ERIC Number: ED471507
Record Type: RIE
Publication Date: 2002-Nov
Rethinking the Ed.D., or What's in a Name?
Townsend, Barbara K.
This paper traces the development of the Ed.D., explores the purposes the degree serves, and assesses its value. The creation of the degree stemmed largely from the reluctance of faculty in Arts and Sciences to offer the Ph.D. in professional schools. The one thing most Ed.D. programs have in common is that it is supposed to be an applied or practitioner professional degree. Data on the effect of the Ed.D. on practice is generally limited to examinations of the effect of the degree on the recipient's career path. There is little evidence about the importance of the degree for the profession of educational leadership. It would seem important to reconfigure the degree to meet the needs of practice, and there should be systematic study of the impact of receipt of the Ed.D. on educational practice. Attached to this paper is another commentary on the role of the Ed. D., "Degree of Distinction: The Ed.D. or the Ph.D. in Education," by Benjamin Baez, also presented at the Annual Meeting of the Association for the Study of Higher Education, 2002. This paper suggests that the debate over the relative merits of the Ed.D. and Ph.D. degrees reflects the struggle between the education and employment fields. It would be more useful to avoid viewing the need for either degree as a reflection of a particular reality and instead engage in a study of how mechanisms of power establish the need for these degrees and distinction between them in the first place. (Contains 20 references.) (SLD)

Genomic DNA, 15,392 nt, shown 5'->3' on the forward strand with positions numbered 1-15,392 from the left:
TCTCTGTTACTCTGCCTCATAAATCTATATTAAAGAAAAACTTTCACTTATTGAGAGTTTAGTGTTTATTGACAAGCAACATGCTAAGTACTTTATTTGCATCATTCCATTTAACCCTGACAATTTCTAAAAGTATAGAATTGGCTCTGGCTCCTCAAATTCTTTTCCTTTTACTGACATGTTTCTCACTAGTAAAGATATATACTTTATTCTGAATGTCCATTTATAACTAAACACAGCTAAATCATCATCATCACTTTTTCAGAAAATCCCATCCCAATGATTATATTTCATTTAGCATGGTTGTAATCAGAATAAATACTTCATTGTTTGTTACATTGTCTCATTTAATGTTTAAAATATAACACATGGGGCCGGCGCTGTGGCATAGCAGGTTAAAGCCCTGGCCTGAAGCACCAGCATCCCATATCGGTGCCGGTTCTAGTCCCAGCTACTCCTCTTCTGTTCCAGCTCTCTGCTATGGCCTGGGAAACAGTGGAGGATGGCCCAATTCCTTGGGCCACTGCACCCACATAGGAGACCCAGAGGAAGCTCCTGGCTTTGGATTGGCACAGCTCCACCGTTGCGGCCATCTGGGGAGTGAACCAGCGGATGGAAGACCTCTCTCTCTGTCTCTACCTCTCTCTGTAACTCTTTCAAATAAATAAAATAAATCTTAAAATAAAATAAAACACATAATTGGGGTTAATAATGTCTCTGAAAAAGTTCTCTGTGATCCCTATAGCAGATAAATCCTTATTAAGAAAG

Publication Type: Reports - Descriptive; Speeches/Meeting Papers
Education Level: N/A
Authoring Institution: N/A
Note: Paper presented at the Annual Meeting of the Association for the Study of Higher Education (27th, Sacramento, CA, November 21-24, 2002).